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The Madison daily leader. [volume] (Madison, S.D.) 1890-current, October 12, 1908, Image 5

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Persistent link: https://chroniclingamerica.loc.gov/lccn/sn99062034/1908-10-12/ed-1/seq-5/

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4*- -1
Constructive Geaias Our
Oriental Trade-Empire.
Carried the Torch of Civilization to
Antipodes—Made Secure Our
.4] Far Eastern Commercial
Daring the past two years, tinder a
constructive Repabllran policy, th*
United States has assumed a position
v\ |j lit the PaoIQc Owati which la destined
P, to give
her the bulk of the vast win-
merce of the countries situated on tin*
v crustest body of water on the glol*\
Some of the things accomplished hy
lithe party of enlightened freedom and
||patriotism have been: The securing
|a of the open door In China the preser
j- ration ol the Integrity of the Chinese
'^Empire the acquisition of the Phtllp
pines the establishment of coaling sta
tions across the Pacific and finally the
transfer of the American fleet of bat
j* ties
hips from the Atlantic to the Pacl
./'*$ flc to modestly remind the Oriental nn
tions that, having assumed the posl
v I tlon of a world power in the Pacific,
we are
prepared to maintain it against
Cf ail comjers.
Aatrles sad Japan la Pad ft#.
5 Two wars have caused the whole
'K world to realize that the Pacific Ocean
Is to be the scene of the greatest hu
man activities In the future. The war
of the United States with Spain guvs
fej us possessions which Dring us within
speaking distance of Asia, and the
v| Russo-Japanese war revealed Japan to
the world as a powerful and progres
k slve nation, whose future sphere *f ac
7 tlon would of necessity be within the
boundaries of the ocean separating
America from the Orient.
Taft a Constructive Statrsman.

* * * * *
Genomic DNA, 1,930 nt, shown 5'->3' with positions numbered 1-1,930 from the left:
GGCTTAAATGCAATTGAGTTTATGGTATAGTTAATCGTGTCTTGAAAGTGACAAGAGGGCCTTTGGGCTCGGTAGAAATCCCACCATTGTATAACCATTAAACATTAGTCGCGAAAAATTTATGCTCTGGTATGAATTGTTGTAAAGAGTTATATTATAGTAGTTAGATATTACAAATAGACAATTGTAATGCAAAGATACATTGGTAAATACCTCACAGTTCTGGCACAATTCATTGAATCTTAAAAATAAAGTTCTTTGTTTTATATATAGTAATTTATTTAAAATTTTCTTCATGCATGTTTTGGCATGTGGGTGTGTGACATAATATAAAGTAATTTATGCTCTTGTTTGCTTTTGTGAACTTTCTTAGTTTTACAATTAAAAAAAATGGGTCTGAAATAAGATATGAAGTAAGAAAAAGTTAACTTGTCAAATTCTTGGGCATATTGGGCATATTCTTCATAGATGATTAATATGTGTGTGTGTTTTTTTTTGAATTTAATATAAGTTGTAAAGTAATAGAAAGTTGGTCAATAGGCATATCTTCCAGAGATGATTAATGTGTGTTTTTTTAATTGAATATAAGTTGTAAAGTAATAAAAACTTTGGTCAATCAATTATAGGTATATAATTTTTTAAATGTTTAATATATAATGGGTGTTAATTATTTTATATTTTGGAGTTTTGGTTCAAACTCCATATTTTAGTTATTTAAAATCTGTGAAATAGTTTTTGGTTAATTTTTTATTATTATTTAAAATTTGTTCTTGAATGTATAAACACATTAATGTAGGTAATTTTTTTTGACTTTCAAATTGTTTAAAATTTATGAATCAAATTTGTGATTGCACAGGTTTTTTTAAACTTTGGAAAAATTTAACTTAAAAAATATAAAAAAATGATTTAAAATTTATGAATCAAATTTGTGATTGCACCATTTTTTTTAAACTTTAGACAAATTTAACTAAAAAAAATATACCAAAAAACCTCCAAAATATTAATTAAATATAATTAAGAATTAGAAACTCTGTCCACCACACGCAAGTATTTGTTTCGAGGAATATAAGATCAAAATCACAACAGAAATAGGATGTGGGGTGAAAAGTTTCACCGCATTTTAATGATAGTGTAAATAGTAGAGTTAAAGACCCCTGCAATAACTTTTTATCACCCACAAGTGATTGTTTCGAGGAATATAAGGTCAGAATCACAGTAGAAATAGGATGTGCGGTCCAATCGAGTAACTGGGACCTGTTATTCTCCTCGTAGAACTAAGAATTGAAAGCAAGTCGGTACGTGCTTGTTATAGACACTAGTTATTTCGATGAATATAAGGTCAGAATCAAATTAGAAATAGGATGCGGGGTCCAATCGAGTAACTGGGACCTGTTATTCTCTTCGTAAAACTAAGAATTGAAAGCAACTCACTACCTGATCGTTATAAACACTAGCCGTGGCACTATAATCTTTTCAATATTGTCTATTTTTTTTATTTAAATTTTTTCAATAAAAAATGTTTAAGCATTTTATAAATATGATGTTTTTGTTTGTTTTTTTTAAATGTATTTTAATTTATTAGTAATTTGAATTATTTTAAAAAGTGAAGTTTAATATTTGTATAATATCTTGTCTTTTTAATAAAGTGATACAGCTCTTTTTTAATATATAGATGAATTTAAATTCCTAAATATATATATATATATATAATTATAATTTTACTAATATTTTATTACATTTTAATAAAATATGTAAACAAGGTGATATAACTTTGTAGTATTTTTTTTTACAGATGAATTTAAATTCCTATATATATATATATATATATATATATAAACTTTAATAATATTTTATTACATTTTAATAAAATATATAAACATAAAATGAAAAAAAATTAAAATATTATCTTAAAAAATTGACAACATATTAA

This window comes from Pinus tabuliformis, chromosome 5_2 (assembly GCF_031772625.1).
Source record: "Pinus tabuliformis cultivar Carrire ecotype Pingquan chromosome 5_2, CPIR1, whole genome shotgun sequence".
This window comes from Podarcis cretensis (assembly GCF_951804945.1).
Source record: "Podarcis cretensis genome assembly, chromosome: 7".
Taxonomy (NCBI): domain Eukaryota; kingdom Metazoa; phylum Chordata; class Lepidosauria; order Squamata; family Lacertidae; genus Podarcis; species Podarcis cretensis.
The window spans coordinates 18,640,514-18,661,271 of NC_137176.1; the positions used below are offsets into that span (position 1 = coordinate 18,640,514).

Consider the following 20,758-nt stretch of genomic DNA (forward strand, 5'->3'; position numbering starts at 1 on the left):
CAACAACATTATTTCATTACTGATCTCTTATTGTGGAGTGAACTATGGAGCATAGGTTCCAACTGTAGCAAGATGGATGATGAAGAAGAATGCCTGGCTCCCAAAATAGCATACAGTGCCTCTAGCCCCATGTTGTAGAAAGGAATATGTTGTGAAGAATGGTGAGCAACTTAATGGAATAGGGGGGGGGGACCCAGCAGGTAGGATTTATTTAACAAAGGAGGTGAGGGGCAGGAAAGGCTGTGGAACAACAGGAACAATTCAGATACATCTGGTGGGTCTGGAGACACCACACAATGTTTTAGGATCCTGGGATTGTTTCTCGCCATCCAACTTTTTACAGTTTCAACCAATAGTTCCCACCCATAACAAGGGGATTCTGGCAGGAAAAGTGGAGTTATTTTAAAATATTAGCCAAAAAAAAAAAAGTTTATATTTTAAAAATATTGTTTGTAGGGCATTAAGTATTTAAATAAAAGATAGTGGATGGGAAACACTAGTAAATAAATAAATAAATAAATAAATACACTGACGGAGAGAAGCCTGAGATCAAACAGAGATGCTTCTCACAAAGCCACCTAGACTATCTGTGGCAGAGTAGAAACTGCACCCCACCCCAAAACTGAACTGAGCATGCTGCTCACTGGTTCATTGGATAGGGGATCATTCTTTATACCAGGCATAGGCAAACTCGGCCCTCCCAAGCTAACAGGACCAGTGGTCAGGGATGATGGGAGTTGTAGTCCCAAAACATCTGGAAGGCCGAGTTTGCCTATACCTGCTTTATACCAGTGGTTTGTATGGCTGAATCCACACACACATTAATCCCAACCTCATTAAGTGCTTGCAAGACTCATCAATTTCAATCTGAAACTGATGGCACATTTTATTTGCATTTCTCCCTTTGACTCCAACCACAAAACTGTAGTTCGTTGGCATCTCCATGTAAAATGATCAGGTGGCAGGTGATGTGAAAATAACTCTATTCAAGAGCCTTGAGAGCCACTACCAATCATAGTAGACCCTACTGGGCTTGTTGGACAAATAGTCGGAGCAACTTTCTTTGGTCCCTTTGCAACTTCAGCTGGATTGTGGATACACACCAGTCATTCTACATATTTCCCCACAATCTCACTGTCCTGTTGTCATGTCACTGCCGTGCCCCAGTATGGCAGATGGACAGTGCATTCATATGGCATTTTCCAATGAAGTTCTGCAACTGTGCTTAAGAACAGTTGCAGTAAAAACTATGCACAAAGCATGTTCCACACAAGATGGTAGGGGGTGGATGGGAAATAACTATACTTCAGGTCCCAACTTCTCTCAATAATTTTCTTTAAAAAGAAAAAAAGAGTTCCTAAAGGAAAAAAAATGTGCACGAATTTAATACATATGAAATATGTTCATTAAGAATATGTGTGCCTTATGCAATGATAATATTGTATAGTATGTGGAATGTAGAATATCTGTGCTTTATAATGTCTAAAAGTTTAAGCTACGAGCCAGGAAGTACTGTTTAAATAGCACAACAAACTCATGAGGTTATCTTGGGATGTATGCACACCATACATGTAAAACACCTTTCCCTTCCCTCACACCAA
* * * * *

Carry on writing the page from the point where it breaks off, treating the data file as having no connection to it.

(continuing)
The Honorable William H. Tuft has
been one of the chief advisers and
strongest advocates of the Republican
administration policy during this for
mative and historic period. He has
been a pioneer, not only along the lines
of statecraft, which have had for their
object the development of our western
states, but he has given particular at
tention to the situation in the Orient
with reference to the future commerce
between those far away countriee and
the Pacific coast of America.
In his own inimitable way and unit
inga unique personality with the high
est authority as a diplomat, lie poured
oil on the troubled waters in Japan
and changed the political storm there
raging, into a placid sunshine of peace.
In China he created such enthusiasm
Ml the Orientals have never shown to
an/ other visitor and left that empire
with the belief on their part that the
United States Is not only ready to en
ter into commercial reciprocity, but to
•till stand as China's friend and lend
ite influence to see that she gets jus
tice from those who would violate her
territorial integrity.
Taft ai Ortaotal Tnie,
In his Shanghai speech, addressing
body of influential merchants, diplo
mats and Chinese government officials,
Mr. Taft spoke In part as follows:
"We do not complain of loss of trade
that reeults from the employment of
great enterprise, ingenuity or attention
to the demands of the Chinese market,
or the greater business acumen shown
by oar competitors. We would have
the right to protest at being secluded
front the trade of China by reason of
our Insistence of the policy of the
Open Door. The acquiescence in this
policy of all the nations Interested has
been so unhesitating and emphatic
that it Is hardly worth while to specu
late upon the probable action of the
United States in case the interests of
American merchants are placed In jeop
ardy, and how far the United States
would go In the protection of its Chi
nese trade, I cannot say. It is clear,
however, that our merchants are being
roused to the importance of the Chi
nese trade and they would view with
deep concern any and all political ob
staelee which menace that expansion.
"This feeling Is likely to find expres
sion in the action of the American gov
ernment The United States and the
other powers favor the open door, and
If they are wise they will encourage